Sherry, Suzanna 1954-
Sherry, Suzanna 1954-
SHERRY, Suzanna 1954-
Born March 29, 1954, in New York, NY; daughter of Leonard Isaac and Bernice (Cohen) Sherry; married Paul H. Edelman; children: Hannah Elizabeth, Joshua Benjamin. Education: Middlebury College, A.B. (cum laude), 1976; University of Chicago, J.D. (cum laude), 1979. Religion: Jewish.
Office—Law School, Vanderbilt University, 131 21st Ave. S., Nashville, TN 37203; fax: 615-322-6631. E-mail—[email protected]
Admitted to the bar, Washington, DC, 1980; U.S. Court of Appeals, fifth circuit, Montgomery, AL, law clerk, 1979-80; Miller, Cassidy, Larroca & Lewin (law firm), Washington, DC, associate, 1980-82; University of Minnesota—Twin Cities, Minneapolis, associate professor, 1982-88, professor of law, 1988-2000; Vanderbilt University, Nashville, TN, Cal Turner Professor of Law and Leadership, 2000—.
American Law Institute, American Society for Legal History, District of Columbia Bar Association.
(With Daniel A. Farber) A History of the American Constitution, West Publishing (St. Paul, MN), 1990.
(With Daniel A. Farber) Desperately Seeking Certainty: The Misguided Quest for Constitutional Foundations, University of Chicago Press (Chicago, IL), 2002.
(With Thomas D. Rowe and Jay Tidmarsh) Civil Procedure, Foundation Press (New York, NY), 2004.
Contributor to books, including Law's Stories, edited by P. Gewirtz and P. Brooks, 1996; and The Legal Canon 374, edited by J. M. Balkin and S. Levinson, 2000. Contributor of several dozen articles and reviews to law reviews and other journals. Coeditor, Constitutional Commentary, 1992-2000.
In the book Beyond All Reason: The Radical Assault on Truth in American Law, Suzanna Sherry and her coauthor, Daniel A. Farber, explore a perceived trend in law schools throughout the United States—a trend on the part of minority and feminist theorists to reject the principles of rational argument and objective truth as tools of a white male power structure used to keep the status quo in place. The authors argue, in the words of Heather MacDonald in Commentary, that this movement "is a campaign against the very ideas that make possible the rule of law." Sherry and Farber provide readers with discussions of practitioners of this movement—centered in critical race theory and radical feminism—including Patricia Williams, who advocates for the replacement of case analysis in courtrooms with the telling of stories about racial and sexual discrimination. Williams claims, as MacDonald noted, that "it does not matter whether, in a notorious incident from the late 1980s, Tawana Brawley was actually raped by six white men outside Poughkeepsie, New York, or, as it subsequently emerged, she just made up the incident: either way," MacDonald continued, "according to this professor of law, Brawley remains the 'victim of some unspeakable crime.'" Also mentioned is Hispanic law professor Richard Delgado of the University of Colorado, who is quoted as saying that the prevalent merit system is the way by which white men keep "their own deficiencies neatly hidden while assuring only people like them get in."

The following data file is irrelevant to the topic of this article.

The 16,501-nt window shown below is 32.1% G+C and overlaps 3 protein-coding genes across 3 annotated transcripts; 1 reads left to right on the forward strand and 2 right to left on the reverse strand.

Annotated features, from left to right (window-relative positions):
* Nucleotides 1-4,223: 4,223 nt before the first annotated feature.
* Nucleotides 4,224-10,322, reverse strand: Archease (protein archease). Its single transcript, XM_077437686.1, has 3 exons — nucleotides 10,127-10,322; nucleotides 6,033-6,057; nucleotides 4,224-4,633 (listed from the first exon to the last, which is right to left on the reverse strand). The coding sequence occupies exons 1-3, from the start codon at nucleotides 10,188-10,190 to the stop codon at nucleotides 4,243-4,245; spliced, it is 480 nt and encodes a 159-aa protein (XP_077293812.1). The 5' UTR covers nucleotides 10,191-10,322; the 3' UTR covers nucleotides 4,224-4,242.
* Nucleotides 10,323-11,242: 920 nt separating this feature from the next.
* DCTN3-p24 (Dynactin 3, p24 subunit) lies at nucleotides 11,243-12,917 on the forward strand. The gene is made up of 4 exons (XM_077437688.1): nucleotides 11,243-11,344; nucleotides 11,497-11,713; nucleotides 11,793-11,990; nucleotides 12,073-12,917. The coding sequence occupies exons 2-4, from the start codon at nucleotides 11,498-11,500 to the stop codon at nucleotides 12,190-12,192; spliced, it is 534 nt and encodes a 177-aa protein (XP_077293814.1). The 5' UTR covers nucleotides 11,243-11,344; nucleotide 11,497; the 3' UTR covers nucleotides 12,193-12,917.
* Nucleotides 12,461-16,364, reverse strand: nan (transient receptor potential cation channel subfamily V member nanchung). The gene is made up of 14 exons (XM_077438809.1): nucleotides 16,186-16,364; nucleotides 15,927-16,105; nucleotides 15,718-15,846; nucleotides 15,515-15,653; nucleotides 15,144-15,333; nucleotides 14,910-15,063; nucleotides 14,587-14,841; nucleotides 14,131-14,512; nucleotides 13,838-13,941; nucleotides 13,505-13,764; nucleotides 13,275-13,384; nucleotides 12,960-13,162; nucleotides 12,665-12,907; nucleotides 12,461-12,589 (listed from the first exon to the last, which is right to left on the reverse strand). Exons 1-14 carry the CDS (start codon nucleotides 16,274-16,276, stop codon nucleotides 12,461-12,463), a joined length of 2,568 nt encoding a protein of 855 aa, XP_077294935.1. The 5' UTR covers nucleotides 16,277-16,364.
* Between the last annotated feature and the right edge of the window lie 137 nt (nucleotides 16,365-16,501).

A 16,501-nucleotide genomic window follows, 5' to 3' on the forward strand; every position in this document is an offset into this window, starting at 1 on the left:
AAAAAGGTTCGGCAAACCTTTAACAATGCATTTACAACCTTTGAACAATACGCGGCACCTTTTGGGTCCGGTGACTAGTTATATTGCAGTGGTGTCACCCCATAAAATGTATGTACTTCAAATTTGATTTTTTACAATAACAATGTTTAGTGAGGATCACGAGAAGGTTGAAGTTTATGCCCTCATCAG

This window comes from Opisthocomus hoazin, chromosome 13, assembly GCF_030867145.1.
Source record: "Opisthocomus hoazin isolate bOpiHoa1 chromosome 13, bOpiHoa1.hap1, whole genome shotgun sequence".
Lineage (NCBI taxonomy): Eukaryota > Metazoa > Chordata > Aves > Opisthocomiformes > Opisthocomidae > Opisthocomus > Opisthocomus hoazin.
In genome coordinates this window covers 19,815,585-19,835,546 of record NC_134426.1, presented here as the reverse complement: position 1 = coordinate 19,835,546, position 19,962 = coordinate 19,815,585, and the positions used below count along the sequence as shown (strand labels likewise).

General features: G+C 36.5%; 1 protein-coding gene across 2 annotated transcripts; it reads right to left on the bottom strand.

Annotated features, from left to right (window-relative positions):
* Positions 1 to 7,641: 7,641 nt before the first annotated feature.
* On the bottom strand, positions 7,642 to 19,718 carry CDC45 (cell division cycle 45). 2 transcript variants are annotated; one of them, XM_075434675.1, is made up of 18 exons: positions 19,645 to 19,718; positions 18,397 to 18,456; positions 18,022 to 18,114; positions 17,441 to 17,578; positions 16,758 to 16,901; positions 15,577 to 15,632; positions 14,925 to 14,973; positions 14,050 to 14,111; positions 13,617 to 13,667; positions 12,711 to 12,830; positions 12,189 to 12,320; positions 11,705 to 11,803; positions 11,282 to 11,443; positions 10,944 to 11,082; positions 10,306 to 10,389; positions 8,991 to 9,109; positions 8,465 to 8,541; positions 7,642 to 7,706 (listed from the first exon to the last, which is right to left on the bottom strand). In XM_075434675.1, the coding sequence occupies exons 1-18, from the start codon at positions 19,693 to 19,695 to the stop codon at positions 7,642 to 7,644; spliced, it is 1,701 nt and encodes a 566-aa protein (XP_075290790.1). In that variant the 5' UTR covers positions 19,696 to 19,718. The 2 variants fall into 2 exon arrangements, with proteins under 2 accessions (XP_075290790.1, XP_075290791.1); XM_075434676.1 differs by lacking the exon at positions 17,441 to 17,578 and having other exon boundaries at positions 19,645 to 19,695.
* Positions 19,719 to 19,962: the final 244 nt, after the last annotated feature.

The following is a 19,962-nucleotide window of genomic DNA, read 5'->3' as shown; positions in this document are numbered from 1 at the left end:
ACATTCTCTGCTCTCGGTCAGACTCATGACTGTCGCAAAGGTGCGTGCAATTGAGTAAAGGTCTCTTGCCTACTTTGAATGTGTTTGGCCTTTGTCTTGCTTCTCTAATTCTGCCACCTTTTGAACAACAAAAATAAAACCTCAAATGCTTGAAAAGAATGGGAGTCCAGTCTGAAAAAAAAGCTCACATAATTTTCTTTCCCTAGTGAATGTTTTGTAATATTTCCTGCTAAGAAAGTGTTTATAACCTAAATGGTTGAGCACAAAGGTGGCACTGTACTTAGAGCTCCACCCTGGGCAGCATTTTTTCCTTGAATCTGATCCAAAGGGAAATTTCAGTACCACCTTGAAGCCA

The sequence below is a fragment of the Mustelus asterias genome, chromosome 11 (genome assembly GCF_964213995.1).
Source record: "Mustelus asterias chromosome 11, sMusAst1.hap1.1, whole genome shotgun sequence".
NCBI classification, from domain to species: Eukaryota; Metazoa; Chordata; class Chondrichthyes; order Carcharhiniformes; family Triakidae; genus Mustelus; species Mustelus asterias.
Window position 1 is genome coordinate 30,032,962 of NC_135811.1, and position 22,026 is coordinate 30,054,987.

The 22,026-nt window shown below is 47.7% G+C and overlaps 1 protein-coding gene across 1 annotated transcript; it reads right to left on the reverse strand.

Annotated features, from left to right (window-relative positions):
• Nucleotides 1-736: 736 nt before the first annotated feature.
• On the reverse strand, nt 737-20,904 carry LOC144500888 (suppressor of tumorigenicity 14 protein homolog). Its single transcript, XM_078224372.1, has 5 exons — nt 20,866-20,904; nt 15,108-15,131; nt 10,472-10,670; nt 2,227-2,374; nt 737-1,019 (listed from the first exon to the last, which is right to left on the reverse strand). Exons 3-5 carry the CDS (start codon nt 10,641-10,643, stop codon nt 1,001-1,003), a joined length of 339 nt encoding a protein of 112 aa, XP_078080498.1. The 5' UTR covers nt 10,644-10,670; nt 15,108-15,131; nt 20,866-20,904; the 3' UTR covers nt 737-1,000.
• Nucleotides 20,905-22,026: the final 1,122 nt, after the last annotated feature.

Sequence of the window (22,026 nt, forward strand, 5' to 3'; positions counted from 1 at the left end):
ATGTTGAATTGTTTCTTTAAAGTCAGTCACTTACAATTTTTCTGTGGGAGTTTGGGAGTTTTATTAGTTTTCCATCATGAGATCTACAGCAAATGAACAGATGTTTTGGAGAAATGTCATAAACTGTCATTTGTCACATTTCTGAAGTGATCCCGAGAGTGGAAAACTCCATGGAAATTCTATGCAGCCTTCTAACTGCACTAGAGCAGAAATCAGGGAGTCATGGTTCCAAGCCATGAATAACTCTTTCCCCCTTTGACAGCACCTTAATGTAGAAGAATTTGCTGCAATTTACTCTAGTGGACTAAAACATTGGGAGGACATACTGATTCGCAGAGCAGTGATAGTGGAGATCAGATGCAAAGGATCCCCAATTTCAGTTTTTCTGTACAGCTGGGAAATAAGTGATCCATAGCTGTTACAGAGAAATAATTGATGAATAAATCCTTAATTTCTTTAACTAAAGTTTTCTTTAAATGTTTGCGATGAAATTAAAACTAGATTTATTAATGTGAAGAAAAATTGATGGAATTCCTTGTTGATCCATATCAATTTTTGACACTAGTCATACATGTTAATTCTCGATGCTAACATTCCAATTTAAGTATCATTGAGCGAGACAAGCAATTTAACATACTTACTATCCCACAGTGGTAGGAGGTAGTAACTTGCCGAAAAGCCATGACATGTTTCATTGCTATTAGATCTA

Beyond All Reason was well received by critics. Though MacDonald felt that Sherry and her writing partner did not go far enough in condemning the radical theorists they discuss in their book, she did report that "their case against the movement and its epigones" is "powerful." Richard A. Posner in the New Republic noted as "the most original chapter" in Beyond All Reason the one in which the authors "expose what they consider to be the latent anti-Semitism of critical race theory." Because Jews are represented in numbers much larger than their proportion of the general population in fields such as law, advocates of quotas, according to Sherry and Farber, must at root feel that Jews are part of a racist conspiracy keeping African Americans and Hispanics from prestigious positions. Posner went on to describe Beyond All Reason as "a fine book, a work of intelligence and courage that will alter the terms of debate in academic law." Alex Kozinski, reviewing the work in the New York Times Book Review, concluded that because of the political climate in most American law schools, "in writing this book, Farber and Sherry have taken a personal risk. If those of us outside the academy fail to take heed, we will not be able to say we were not warned."
BIOGRAPHICAL AND CRITICAL SOURCES:
Commentary, October, 1997, Heather MacDonald, review of Beyond All Reason: The Radical Assault on Truth in American Law, pp. 64-65.
New Republic, October 13, 1997, Richard A. Posner, review of Beyond All Reason, pp. 40-43.
New York Times Book Review, November 2, 1997, Alex Kozinski, review of Beyond All Reason, p. 46; August 25, 2002, Garrett Epps, review of Desperately Seeking Certainty: The Misguided Quest for Constitutional Foundations, p. 17.
Suzanna Sherry Home Page,http://law.vanderbilt.edu/faculty/sherry.html (September 19, 2004).*